Surfing with a Life Jacket (Simple Guide)

Surfing and swimming go hand in hand. Some people may think you don’t need to know how to swim because the board floats. Wrong. You will constantly be falling off your board and need to regularly swim to it. Wearing a life jacket can help the scared beginner but is not very common.

Yes you can surf with a life jacket. Even for beginners it’s not highly recommended, but it still happens. In shallow small surf, a weak beginner could wear one for added confidence. Now on the other end of the spectrum is where the serious life vest action occurs. Big wave surfers wear inflatable life vests to bring them to the surface after long hold-downs.

So beginners and maybe more commonly toddlers wear life vests while surfing. As well as the beasts of the sea who tame and ride giants. So in actuality it really isn’t common place to wear a life vest while shredding. Very rare that anyone actually learns in one, and maybe even more rare to see someone out in the line up wearing one. That being said it is very common for elite big wave surfers to wear an inflatable vest. They just make up a very small part of the surfing world.

How to Surf with a Life Jacket

Really on the real, unless you’re a big wave surfer please don’t. If you’re not comfortable enough to swim without a life jacket, don’t surf. Don’t take a surfing lesson, take a swimming lesson. No reason to wear one unless, again, like I said you’re a big wave destroyer. If anything they’ll make surfing so much harder and in some cases can cause more harm than good.

But if you insist this is what you should do:

  1. Follow the instructions provided with the life vest and put it on. Make sure the vest is tight and snug like a warm hug around your chest.
  2. Begin to paddle out through the waves laying as flat as you can on your board. Try your best to time your paddle out in between sets avoiding the need to duckdive.
  3. You can push your board under the crests of waves before they break. This will allow you to hopefully snake under the waves before they break. The name of the game here is getting out through the surf. The buoyancy of the vest won’t allow you to dive under waves easily and they will want to pick you up and push you back.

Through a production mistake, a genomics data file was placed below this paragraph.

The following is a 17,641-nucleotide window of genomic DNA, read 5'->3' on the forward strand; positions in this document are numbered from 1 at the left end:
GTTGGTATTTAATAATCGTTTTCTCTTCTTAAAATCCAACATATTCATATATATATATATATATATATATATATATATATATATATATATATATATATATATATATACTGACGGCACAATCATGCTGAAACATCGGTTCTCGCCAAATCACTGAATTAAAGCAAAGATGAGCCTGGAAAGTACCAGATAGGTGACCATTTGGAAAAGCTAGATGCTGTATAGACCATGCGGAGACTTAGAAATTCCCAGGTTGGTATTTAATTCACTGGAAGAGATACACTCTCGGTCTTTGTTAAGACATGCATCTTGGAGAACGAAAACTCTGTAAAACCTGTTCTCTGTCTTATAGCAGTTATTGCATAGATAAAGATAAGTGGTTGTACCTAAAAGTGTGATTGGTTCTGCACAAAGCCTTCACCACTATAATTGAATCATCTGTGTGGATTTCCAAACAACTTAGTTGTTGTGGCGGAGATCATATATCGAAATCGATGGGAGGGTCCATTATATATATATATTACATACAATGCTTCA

4. Turn around and face the beach and wait for a nice juicy set wave to arrive. When you feel the wave approaching paddle hard and prepare to pop up. Make sure your arms are a little wider than usual when popping up to avoid hitting your vest.
  5. Explode off your board pushing up with your arms and ending on your feet.  Stay low and centered on until you are balanced, then stand up. Let out hoot and holler, then quickly repress it realizing you don’t want to draw attention to yourself and risk being seen surfing in a life jacket.
  6. Begin to shred the wave using your back leg to drive and pump generating speed down line. Keep your eyes focused on where you want to go and the maneuvers you want do. An have fun!

Fitting: Pick a life vest that fits you snugly. It is better for the vest to be too tight rather than too loose. A vest that is too loose will rise up in the water while you sink down. The vest will bob around your head blocking your vision and allowing water in your mouth.

Best Life Jacket for Surfing

For whatever reason, you’ve got your heart set on surfing with a life jacket; below I’ve outlined some of the best possible options for different scenarios. Disclaimer: If your not a strong swimmer, again I repeat, get yourself some swimming lessons, and never go surfing alone if you need a life jacket in order to surf.


A good life jacket for an adult to surf in will fit snugly with enough buoyancy to keep you afloat but not so large and awkward that it hinders your movements while surfing. The best life jacket on the market for surfing is the O’neill Mens Slasher Comp Vest..

It has good buoyancy to keep you afloat while being tight fitting and compact so as not to restrict movement. The vest won’t interfere much with your paddling and pop up but will help you return to the surface faster after falls.